A Debt of Honor

Persian Gulf War Veteran Eric Sullivan of Lee’s Summit, Mo., joined the Board of Directors of the Missouri Korean War Veterans Memorial in November 2022 to serve as treasurer as the Board prepares to launch a $1 million fundraising campaign in partnership with the State of Missouri.

The fundraising campaign will finish phase two of the state’s memorial, adding a large bronze sculpture of a U.S. Korean War service man with Korean refugees to the site at Washington Square Park at Pershing and Main streets in Kansas City, MO.

Sullivan currently serves as Lee’s Summit Veterans of Foreign Wars Post 5789 Quartermaster (chief financial officer) and as VFW District 5 Adjutant. He recently served as Commander of the VFW Department of Missouri in 2020-2021.

Although Americans deployed to the Korean Peninsula more than 20 years before Sullivan was born, he’s committed to developing the memorial to remember those who served in the “Forgotten War.”

Eric Sullivan

“These are really the things the VFW should be doing for Korean War vets,” Sullivan said. “We need to step into the breach and honor them. It’s the mission of the VFW to honor all our veterans, their families and serve our communities.”

The VFW is an organization of US war veterans who fought in campaigns in foreign theaters since 1899 and the Spanish-American War.

“We perpetuate the VFW honoring and serving all who served in foreign war deployments, tending our graves and our memorials,” Sullivan said. “We remember the sacrifices our veterans made, and hopefully we learn from their sacrifices.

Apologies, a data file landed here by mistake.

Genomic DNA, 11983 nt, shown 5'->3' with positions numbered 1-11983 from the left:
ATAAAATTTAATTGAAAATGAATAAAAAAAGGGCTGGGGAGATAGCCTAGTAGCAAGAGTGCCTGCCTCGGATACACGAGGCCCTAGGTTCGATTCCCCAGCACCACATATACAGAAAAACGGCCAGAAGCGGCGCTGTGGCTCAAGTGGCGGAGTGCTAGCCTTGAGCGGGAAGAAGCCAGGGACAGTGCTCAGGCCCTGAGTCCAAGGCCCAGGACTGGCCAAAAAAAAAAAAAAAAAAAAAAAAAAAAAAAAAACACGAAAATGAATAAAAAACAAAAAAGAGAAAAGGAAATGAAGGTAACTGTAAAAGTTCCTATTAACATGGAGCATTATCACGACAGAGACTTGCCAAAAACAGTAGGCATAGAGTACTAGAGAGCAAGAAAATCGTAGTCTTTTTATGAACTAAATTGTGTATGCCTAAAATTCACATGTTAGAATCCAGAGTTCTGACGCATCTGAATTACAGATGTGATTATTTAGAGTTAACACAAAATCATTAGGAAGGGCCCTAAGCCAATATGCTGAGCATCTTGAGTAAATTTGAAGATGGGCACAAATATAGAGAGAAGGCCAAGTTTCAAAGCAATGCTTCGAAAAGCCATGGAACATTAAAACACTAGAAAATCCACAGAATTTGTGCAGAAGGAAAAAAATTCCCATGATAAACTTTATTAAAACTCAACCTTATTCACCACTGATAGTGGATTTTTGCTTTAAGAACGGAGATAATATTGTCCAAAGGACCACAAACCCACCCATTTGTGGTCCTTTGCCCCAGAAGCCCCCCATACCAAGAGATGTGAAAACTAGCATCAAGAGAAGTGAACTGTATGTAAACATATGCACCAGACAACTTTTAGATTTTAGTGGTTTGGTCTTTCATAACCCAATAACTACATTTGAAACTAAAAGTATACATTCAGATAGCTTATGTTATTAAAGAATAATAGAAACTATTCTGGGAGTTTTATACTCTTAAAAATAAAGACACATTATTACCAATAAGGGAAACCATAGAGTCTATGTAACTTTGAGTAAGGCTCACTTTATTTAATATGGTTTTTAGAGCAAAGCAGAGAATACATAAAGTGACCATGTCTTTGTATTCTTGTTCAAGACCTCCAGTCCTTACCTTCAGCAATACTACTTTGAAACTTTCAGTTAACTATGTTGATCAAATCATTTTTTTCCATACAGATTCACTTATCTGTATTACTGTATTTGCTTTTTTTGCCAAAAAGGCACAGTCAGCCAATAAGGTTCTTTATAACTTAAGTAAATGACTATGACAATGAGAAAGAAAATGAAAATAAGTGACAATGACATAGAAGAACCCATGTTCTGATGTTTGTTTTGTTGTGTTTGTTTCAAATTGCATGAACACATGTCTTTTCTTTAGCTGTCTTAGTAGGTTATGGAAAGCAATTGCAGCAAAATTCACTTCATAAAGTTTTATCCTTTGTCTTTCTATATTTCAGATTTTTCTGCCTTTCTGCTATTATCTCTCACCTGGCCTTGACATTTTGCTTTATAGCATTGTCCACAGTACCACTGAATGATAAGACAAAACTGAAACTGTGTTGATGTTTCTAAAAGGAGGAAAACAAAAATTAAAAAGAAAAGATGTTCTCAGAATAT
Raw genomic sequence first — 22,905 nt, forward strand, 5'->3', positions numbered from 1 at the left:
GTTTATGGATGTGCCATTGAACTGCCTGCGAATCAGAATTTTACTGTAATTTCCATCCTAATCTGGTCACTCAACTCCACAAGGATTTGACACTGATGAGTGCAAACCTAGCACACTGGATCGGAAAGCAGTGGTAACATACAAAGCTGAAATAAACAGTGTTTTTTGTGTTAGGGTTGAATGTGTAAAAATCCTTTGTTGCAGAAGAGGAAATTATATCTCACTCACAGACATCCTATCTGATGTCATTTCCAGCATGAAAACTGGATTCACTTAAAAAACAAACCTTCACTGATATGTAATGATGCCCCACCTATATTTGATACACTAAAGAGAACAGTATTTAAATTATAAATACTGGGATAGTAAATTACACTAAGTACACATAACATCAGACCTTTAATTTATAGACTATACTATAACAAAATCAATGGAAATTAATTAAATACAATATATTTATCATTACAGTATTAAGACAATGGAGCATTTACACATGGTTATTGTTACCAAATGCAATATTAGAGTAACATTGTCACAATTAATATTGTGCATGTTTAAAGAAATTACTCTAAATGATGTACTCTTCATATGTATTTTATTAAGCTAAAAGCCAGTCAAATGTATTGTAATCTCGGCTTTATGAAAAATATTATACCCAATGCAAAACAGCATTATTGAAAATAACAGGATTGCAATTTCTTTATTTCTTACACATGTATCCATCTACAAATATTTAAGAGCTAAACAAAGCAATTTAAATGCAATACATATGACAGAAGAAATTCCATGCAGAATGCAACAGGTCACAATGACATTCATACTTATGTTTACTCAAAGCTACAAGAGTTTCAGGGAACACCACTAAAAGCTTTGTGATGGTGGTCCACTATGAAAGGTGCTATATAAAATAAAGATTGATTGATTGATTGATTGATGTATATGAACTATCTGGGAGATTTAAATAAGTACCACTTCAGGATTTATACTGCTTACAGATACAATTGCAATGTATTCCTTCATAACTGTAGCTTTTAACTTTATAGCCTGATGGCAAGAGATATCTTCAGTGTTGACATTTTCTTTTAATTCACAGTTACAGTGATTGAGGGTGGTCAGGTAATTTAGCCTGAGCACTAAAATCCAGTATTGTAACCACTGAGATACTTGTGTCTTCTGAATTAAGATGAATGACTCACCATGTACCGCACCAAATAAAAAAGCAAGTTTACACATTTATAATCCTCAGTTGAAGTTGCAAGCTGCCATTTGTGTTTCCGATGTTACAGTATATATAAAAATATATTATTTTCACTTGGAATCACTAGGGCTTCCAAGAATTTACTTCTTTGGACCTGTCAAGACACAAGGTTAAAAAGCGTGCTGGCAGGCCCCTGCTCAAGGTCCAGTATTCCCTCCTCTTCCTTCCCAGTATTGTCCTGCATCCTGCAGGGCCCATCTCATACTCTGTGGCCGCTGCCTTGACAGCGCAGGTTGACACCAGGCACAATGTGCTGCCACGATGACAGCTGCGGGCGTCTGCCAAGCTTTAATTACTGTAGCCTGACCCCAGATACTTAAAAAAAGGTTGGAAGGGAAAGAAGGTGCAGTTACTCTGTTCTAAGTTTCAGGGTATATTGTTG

“Serving to honor and remember our veterans is a debt of sorts for all of us as I see it,” Sullivan added. “We need to understand too, the Korean War is still not over.”

There are still more than 23,000 U.S. 8th Army, 7th Air Force, US naval forces and marine and special operations combat ready forces in Korea.

Ironically, Sullivan comes from a long line of aviators – an uncle who flew in the Korean War following service in World War II, including D-Day support. Sullivan’s Dad served in the Air Force during the Vietnam War.

But growing up on the shores of Lake Michigan, the ships beckoned. By 1989, Sullivan found himself a U.S. Navy signalman on board the USS John Young (DD-973) – a destroyer that served in the Persian Gulf War as the Tomahawk missile strike platform. The ship patrolled the Gulf intercepting myriad ships trafficking munitions.

Sullivan served 4 years in the Navy. Today he makes his home in Lee’s Summit where he is Metropolitan Community College-Longview  communications division chair and an English instructor.

Written By: Martha Walker

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